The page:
The tallest pharaoh among those under investigation appears to be Ramses II (about 1303 – 1212 B.C.), who stood at least 173 cm (5.67 feet) and was married to Queen Nefertari-merj-em-Mut. She too was an outstandingly tall woman for her time, at 165 cm (5.41 feet) -- taller than the average man in the New Kingdom.
The study also confirmed the highly incestuous levels in the rulers of the 17th and 18th Dynasty, with the 165 cm-tall King Amenhotep I scoring the highest on the incest scale.
He probably was the product of three generations of sibling marriages. In comparison, King Tutankhamun earned a half ranking point.
In the lower range of the scoring system, which researchers admit is rather rough, were pharaohs such as Thutmosis III, whose grandparents were siblings, but not his parents.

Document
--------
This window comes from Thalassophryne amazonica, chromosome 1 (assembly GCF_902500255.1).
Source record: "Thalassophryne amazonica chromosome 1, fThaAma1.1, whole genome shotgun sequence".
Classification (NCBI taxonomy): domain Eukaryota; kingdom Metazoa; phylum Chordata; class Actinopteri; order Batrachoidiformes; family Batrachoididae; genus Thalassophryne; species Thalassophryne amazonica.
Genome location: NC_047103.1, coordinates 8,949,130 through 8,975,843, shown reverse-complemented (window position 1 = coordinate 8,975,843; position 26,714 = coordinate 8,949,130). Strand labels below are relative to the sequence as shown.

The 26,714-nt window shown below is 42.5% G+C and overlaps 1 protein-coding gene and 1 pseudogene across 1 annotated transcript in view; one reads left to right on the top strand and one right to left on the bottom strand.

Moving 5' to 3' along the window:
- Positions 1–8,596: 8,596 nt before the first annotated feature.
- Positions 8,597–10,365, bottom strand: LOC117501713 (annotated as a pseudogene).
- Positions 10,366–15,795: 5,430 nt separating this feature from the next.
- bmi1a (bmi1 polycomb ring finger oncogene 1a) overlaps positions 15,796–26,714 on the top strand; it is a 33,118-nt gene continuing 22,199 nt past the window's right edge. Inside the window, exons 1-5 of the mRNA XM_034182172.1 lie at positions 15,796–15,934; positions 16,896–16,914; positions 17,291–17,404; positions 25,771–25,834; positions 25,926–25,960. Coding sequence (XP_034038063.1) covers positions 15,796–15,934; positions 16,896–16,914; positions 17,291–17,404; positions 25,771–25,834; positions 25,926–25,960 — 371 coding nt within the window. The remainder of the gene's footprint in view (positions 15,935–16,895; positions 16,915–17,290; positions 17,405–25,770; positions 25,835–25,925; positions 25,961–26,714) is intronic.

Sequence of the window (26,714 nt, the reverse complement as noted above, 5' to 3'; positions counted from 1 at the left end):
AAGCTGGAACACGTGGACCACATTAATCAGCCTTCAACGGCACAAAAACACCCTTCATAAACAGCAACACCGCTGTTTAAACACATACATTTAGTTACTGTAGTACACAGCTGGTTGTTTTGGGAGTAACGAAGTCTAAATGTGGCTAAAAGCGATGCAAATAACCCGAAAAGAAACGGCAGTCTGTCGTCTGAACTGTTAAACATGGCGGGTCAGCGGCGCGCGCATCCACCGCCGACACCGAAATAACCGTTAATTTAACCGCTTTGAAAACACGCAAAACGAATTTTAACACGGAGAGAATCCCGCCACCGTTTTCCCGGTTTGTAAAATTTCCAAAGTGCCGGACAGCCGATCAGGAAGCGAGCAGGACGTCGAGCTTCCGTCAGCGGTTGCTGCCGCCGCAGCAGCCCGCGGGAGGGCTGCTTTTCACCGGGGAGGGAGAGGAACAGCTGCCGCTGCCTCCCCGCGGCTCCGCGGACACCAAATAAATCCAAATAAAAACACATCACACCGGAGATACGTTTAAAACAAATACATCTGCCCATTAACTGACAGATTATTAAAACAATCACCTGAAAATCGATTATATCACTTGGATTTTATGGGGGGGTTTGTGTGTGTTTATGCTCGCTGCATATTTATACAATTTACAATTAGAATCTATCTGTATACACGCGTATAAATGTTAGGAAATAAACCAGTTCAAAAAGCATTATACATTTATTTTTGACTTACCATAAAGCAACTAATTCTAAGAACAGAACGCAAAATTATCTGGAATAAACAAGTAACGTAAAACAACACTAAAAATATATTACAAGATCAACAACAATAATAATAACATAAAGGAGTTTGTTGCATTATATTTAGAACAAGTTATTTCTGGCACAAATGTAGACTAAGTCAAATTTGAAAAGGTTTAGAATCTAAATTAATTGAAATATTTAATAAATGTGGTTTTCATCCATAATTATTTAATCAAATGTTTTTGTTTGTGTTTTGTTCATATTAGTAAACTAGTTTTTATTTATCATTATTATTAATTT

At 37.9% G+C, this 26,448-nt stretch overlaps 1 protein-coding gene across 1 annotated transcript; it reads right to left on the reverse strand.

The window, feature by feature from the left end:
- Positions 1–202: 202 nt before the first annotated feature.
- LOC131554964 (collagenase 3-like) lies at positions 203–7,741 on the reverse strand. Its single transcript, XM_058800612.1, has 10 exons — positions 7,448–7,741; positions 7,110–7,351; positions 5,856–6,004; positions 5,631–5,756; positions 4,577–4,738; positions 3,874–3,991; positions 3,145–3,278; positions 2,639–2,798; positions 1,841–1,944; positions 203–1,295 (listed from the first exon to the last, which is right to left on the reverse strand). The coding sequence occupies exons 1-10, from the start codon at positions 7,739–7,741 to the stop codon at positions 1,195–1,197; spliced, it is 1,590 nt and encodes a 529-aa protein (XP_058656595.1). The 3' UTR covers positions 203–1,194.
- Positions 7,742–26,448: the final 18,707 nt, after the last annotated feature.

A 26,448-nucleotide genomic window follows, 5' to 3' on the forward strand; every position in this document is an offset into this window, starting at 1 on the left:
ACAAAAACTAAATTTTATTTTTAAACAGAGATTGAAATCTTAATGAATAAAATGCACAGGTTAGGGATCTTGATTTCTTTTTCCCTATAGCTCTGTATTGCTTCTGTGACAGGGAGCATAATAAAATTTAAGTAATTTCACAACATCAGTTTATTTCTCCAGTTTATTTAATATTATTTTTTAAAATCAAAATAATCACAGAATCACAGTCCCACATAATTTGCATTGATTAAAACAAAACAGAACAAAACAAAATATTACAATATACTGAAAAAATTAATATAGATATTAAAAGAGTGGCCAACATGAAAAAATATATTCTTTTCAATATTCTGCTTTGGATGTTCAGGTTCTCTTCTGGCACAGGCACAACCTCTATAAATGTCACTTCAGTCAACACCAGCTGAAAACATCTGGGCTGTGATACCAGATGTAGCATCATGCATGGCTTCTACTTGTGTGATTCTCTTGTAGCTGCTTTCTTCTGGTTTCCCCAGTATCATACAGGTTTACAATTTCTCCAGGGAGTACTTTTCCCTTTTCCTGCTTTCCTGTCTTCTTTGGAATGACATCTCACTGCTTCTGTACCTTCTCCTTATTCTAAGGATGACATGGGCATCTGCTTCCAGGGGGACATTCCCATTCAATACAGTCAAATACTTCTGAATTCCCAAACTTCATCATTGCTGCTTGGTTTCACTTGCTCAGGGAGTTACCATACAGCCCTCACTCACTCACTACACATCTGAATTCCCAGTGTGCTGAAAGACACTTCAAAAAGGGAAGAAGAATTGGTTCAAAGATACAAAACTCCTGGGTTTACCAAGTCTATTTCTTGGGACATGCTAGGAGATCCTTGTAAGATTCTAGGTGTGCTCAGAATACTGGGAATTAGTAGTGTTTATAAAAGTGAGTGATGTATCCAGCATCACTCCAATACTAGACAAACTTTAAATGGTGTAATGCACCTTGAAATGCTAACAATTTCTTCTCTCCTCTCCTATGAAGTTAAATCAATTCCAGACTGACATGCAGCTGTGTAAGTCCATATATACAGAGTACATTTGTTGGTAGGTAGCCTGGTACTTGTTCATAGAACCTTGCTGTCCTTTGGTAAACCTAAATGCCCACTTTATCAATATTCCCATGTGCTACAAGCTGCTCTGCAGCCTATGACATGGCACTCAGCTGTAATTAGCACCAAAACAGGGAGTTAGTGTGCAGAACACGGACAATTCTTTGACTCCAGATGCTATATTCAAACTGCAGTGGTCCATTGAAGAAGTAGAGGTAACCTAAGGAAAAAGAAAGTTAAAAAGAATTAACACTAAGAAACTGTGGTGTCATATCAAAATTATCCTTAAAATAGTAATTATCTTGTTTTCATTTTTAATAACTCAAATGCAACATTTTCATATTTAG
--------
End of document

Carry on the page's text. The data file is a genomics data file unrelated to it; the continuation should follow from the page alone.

Pharaohs who were married to their sisters, but whose parents were not siblings, were not considered since the incest effect would only affect their offspring.
"The study shows some evidence for consanguineous (incestuous) marriages in a reliable, non-invasive way," Barry Bogin, professor of biological anthropology at Loughborough University, U.K., told Discovery News.